Morris Eats @ The Olive Branch, Worcester

  • Morris Eats @ The Olive Branch, Worcester

Headline: so there’s more to Worcester than we thought… A Mediterranean gem in very special settings

Mulla: £40 for 5 tapas dishes, 1 large water, 1 bread and dip. 

Worcester. If you’re in your late teens to mid-twenties, from anywhere within a 20-mile radius of the place and are partial to a little bit of partying, that word is more than likely reminiscent of a few nights out you’d rather you had absolutely no recollection of whatsoever. I reckon the city is probably keeping the Smirnoff Ice trade afloat on Monday nights alone. Defiler of dignities, witness to innumerable walks of shame, home to a ridiculous number of one-way streets, Worcester is a haven for students near and far, and a place I doubt many partygoers have actually ever seen in daylight.

Which is a bloody great shame, because it’s a really gorgeous city.

I know this because yesterday we had to head over there before the sun went down to do some shooting in the sunset hour for Alexander’s (a club, you might guess. And a lovely one at that). There’s a new drone in the family, and we knew there was a bit of water or something somewhere in Worcester, so off we went to make some movie magic. I’ll probably post about that in greater detail another time. As great as the Phantom 3 is, the batteries last for about 2 milliseconds – so after (VERY tentatively) flying it round the river a few times, we put it on charge and were about to step out the door to head to the local trusty Nando’s when someone recommended we try the Olive Branch.

“Mediterranean place”. Sounded good to me, because there would more than likely be hummus of some variety, which is never a bad thing.

I loved it before we’d even turned the corner and were facing the place, because it was down a lovely cobbled street (Worcester is full of those), next to a very old building that might have been a church. You squeeze down a gated courtyard covered in fairy lights, past the old Italian guy watering the plants (“goot eevaning”), and into the smiles of the wonderfully friendly staff.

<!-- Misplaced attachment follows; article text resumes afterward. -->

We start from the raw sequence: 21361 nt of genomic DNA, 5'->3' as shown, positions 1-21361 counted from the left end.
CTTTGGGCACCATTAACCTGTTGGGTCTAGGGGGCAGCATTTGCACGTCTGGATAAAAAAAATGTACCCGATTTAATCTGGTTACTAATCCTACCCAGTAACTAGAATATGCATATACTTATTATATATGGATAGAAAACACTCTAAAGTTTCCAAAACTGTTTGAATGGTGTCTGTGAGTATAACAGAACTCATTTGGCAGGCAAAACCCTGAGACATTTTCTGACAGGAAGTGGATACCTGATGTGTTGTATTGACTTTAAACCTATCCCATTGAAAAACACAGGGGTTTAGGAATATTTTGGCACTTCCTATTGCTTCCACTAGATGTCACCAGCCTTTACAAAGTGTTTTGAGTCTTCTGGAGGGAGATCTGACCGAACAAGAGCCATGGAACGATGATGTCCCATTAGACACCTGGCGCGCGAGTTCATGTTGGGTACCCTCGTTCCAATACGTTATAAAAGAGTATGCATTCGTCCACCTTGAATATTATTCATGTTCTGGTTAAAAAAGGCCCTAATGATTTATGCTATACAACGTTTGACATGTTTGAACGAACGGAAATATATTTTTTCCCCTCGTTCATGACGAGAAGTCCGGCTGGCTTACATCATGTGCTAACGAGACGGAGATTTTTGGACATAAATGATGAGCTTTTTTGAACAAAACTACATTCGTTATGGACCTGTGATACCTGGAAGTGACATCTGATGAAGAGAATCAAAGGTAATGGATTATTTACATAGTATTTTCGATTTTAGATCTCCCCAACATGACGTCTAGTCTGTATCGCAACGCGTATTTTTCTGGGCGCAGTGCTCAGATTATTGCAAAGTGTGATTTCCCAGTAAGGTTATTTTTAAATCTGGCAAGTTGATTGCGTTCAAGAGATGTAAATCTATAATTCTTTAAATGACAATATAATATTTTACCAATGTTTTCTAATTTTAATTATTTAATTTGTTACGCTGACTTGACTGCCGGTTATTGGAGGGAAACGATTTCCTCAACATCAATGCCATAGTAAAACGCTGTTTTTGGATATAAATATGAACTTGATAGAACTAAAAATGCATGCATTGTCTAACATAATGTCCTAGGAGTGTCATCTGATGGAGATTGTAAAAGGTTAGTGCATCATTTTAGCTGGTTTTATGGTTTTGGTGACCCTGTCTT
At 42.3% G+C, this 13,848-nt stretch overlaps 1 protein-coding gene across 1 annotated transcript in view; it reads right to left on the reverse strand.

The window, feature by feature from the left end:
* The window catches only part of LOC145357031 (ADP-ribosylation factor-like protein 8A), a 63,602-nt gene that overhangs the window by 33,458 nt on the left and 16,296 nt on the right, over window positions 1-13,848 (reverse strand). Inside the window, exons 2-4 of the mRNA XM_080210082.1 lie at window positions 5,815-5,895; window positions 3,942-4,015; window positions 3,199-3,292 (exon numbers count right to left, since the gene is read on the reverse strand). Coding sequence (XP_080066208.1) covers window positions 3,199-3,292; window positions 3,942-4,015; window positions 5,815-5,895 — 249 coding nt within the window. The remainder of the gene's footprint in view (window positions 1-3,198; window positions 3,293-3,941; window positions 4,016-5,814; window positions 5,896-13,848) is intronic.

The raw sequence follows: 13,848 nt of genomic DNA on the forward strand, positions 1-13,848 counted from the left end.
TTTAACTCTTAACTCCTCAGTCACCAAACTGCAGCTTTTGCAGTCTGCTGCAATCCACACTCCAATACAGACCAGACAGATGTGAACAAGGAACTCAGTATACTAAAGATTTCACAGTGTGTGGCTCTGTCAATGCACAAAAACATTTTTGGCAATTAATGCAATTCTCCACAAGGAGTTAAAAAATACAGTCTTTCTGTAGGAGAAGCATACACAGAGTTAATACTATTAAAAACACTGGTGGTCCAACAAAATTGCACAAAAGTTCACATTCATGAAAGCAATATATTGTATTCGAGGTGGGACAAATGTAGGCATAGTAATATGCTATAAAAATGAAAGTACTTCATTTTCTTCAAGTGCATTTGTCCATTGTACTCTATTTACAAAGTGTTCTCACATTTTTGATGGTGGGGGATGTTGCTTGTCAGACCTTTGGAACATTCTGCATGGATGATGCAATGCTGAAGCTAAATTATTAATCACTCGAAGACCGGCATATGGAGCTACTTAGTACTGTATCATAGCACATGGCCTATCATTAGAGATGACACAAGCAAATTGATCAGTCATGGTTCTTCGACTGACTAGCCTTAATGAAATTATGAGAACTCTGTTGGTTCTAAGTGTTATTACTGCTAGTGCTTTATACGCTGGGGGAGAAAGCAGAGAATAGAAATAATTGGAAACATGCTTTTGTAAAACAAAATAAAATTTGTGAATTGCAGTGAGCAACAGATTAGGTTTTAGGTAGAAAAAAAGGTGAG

The restaurant’s upstairs, suspended on creaky but beautiful old floorboards, and roofed by an outrageously thick sloping ceiling with a huge skylight. The best bit is the fact that the whole restaurant is kind of contained by hip-height glass walls, which leave a gap between the outer walls and yourselves. There are a number of floor-to-ceiling stained glass windows, and you can look over into the bar downstairs (at least from where we were sat – see the image I’ve posted).

The food – Mediterranean of all kinds! – is predominantly tapas, but they do serve main courses too. We ordered bread and split sauce to munch on and essentially got a whole loaf’s worth of fabulous, warm, nutty goodness. Then mains – paella pequena, which I’m still dreaming about, cod and pancetta fishcakes which were good enough to make me depart from my fish-hater diet, sweet potato tortilla (the omelette kind) that had Mack praising the gods, and deep-fried halloumi. It took about 5 minutes to come out and was served with attention to detail (great plates, and nice cutlery which is always an added bonus!). That suited us well, as we were in a crazy rush to get back out with the drone before dark.

The whole thing came to just under £40 (so 5 tapas dishes, a large bottled water, and bread to start) so it’s no Baguette du Monde, but well worth it for the surroundings, attentive service and truly tasty fresh food. Certainly very romantic. Oh – and the playlist they had on was flipping fantastic too. Bonus points!!

We will most definitely be making the journey back over to the Olive Branch, even if only to test out the pudding side of things this time! It’s also a coffee shop and wine bar, so there’s something for all hours.

I feel a little naive about never having had Worcester down as anything but 2-for-1 on mixers until now. As we trekked around the place location-scouting, we uncovered some J.K. Rowling-esque spots, and stunning contemporary-meets-18th century architectural marvels. But I know Mack will have got some 4k footage to do it justice, so at least that’s a little to give back. To be continued…


(Image on the left from their website, image at the top by me (sorry it’s wonky))